What to Expect When Wage Hour Calls

As Wage hour continues to make investigations, the following is an update on dealing with Wage Hour procedures during an investigation.

Since Wage Hour has approximately 750 investigators nationwide, they normally are able to investigate only one-half of covered firms in a given year. However, you may be one of the “lucky” ones and become scheduled for an investigation.  First, you should understand that Wage Hour has the authority to investigate any employer they choose and they do not have to disclose the reason for the investigation.  However, nearly all investigations are conducted because Wage Hour has received information that the employer may not be paying employees correctly; Wage Hour has received information that the employer is employing minors (contrary to child labor requirements); or the employer is in a “targeted” industry. Investigations vary in length due to several factors, including the size of the business, complexities of the firm’s pay plan, and schedules of both the employer and the investigator.  Some investigations may be completed in a day, while others may take months.

Wage Hour also has an informal procedure, known as a conciliation, where they will phone (or write) an employer stating that an employee has alleged he/she was not paid properly.  They ask the employer to look into the allegation and report back to them.  If the parties can resolve the issue through this “conciliation” process, Wage Hour will not come to the establishment and conduct a full investigation.  If the problem is related to a group of employees or a department, in many instances Wage Hour will ask the employer to rectify the problem with that group of employees rather than instituting a full investigation.

First, a comment regarding complaints and the person(s) making complaints: Wage Hour receives complaints from many different sources, including current employees, former employees, competitors, employee representatives, and other interested parties.  Wage Hour has a policy of not disclosing the name(s) of the complainant unless the complaining party has given written permission for them to do so.  Therefore, unless they are only looking at the pay practice related to a single employee, Wage Hour normally will not tell you if there is a complaint and will not identify the complaining party.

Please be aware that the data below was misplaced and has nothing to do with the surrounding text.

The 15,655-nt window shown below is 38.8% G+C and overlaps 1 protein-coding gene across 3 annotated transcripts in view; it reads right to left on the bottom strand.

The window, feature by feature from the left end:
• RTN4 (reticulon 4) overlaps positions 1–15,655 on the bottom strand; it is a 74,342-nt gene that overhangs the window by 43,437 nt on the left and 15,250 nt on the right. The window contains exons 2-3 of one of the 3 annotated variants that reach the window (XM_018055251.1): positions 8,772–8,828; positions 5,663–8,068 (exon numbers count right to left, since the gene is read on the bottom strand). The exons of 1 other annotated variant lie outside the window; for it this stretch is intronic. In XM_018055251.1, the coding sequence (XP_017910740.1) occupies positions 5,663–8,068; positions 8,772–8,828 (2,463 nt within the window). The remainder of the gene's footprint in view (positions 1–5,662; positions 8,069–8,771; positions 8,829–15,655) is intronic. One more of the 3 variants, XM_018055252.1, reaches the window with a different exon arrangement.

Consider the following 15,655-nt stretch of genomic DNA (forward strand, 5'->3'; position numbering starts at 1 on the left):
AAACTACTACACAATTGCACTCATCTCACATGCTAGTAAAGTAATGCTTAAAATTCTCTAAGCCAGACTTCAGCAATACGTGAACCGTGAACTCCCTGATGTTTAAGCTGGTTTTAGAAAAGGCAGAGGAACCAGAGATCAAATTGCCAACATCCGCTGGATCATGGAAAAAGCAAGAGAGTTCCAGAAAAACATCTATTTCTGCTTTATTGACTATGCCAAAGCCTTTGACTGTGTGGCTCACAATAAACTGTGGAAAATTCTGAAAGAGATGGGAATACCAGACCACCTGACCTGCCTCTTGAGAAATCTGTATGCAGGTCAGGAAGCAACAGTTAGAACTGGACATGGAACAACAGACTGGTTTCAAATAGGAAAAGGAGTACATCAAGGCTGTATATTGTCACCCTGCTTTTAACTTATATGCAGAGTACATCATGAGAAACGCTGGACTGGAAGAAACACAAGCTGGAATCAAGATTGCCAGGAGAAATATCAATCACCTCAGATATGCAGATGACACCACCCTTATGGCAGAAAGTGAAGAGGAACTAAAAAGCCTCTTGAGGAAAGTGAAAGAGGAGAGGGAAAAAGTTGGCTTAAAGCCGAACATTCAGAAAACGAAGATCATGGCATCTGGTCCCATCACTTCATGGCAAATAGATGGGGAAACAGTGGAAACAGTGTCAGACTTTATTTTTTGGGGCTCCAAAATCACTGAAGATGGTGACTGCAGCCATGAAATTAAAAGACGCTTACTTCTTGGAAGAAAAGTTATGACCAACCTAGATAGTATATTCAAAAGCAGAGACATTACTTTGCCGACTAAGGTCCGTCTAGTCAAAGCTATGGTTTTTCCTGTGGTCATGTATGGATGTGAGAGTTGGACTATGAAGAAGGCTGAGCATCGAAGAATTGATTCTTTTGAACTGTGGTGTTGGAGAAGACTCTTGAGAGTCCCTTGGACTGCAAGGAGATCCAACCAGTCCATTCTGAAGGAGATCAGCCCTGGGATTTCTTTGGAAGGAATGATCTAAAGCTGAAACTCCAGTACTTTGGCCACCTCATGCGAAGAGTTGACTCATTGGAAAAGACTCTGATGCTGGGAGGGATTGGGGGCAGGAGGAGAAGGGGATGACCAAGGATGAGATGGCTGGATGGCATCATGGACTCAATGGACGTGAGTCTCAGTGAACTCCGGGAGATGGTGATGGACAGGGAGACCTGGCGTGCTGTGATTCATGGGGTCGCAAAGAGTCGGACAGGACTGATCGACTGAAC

With respect to child labor investigations, they are typically scheduled for one of two reasons.  (1) Each year they will target an industry, fast food restaurants or grocery stores for example, that has a history of employing minors contrary to the requirements of the Act.  (2) They have received information that a minor was injured while working for the firm.  A copy of each Workers Compensation Accident Report relating to the injury of a minor is forwarded to Wage Hour for review.  If they have reason to believe the minor was employed in a prohibited activity, they will schedule an investigation.

In addition to the above reasons for investigations, each year Wage Hour selects a few industries to target for enforcement.  They pick industries that have a history of non-compliance with the Fair Labor Standards Act (FLSA) and will investigate a large number of employers in the industry.  A few years ago they selected the poultry processing industry and investigated approximately one-third of all processing plants in the country.  As a result there is some litigation still pending in Alabama from an investigation that was completed in 1999. In recent years, they have looked at the health care industry, fast food establishments, and construction industry.  Although some targeted activities are national, in most cases they vary from state to state.  For example, during the past year there has been a concerted activity in Alabama that targeted grocery stores.

Although on rare occasions Wage Hour will make an unannounced visit, the employer will normally be contacted by phone or letter to schedule an appointment to begin the investigation.  Once the appointment is confirmed, Wage Hour will come to the employer’s place of business to begin the investigation.  The investigator will begin the investigation by conducting a conference with the person in charge to gather information regarding the firm’s ownership, types of activities, and pay practices.  The employer may have whomever he/she would like at this conference, including legal counsel. It is always advisable to be cooperative and courteous.

After the conference the investigator may ask to tour the establishment so that he/she may better understand how the business operates.  The investigator will then ask to review the payroll and time records for the past two years. Wage Hour realizes that many employers outsource their payrolls to a third party or have them prepared at another location.  If this is the situation, the employer can authorize the investigator to review the records at another location, or he may arrange to have them brought to the establishment.